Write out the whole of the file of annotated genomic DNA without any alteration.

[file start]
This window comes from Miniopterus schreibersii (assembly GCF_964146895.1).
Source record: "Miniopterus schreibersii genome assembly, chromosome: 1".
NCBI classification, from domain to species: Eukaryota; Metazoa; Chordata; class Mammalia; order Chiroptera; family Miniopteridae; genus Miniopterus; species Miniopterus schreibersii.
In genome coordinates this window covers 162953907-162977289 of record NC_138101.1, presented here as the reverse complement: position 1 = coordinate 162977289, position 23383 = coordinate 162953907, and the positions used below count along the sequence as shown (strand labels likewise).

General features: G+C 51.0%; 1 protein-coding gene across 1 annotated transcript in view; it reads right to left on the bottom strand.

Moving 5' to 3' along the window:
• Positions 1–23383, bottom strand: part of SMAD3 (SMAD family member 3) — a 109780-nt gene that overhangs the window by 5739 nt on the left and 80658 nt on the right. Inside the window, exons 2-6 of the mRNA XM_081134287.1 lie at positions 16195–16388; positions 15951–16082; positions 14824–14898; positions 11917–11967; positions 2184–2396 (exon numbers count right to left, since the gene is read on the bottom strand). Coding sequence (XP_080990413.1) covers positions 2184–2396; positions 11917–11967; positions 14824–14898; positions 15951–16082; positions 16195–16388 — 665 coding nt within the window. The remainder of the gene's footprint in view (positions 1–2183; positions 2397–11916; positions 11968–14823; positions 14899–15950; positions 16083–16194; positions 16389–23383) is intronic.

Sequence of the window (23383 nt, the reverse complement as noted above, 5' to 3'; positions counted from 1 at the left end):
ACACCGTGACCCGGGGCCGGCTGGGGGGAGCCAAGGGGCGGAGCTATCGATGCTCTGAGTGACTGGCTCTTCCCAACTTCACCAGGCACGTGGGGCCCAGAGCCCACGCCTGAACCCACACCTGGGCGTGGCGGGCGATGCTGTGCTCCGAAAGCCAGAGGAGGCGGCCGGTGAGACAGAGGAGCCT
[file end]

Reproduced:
This window comes from Miniopterus schreibersii (assembly GCF_964146895.1).
Source record: "Miniopterus schreibersii genome assembly, chromosome: 1".
NCBI classification, from domain to species: Eukaryota; Metazoa; Chordata; class Mammalia; order Chiroptera; family Miniopteridae; genus Miniopterus; species Miniopterus schreibersii.
In genome coordinates this window covers 162953907-162977289 of record NC_138101.1, presented here as the reverse complement: position 1 = coordinate 162977289, position 23383 = coordinate 162953907, and the positions used below count along the sequence as shown (strand labels likewise).

General features: G+C 51.0%; 1 protein-coding gene across 1 annotated transcript in view; it reads right to left on the bottom strand.

Moving 5' to 3' along the window:
• Positions 1–23383, bottom strand: part of SMAD3 (SMAD family member 3) — a 109780-nt gene that overhangs the window by 5739 nt on the left and 80658 nt on the right. Inside the window, exons 2-6 of the mRNA XM_081134287.1 lie at positions 16195–16388; positions 15951–16082; positions 14824–14898; positions 11917–11967; positions 2184–2396 (exon numbers count right to left, since the gene is read on the bottom strand). Coding sequence (XP_080990413.1) covers positions 2184–2396; positions 11917–11967; positions 14824–14898; positions 15951–16082; positions 16195–16388 — 665 coding nt within the window. The remainder of the gene's footprint in view (positions 1–2183; positions 2397–11916; positions 11968–14823; positions 14899–15950; positions 16083–16194; positions 16389–23383) is intronic.

Sequence of the window (23383 nt, the reverse complement as noted above, 5' to 3'; positions counted from 1 at the left end):
ACACCGTGACCCGGGGCCGGCTGGGGGGAGCCAAGGGGCGGAGCTATCGATGCTCTGAGTGACTGGCTCTTCCCAACTTCACCAGGCACGTGGGGCCCAGAGCCCACGCCTGAACCCACACCTGGGCGTGGCGGGCGATGCTGTGCTCCGAAAGCCAGAGGAGGCGGCCGGTGAGACAGAGGAGCCT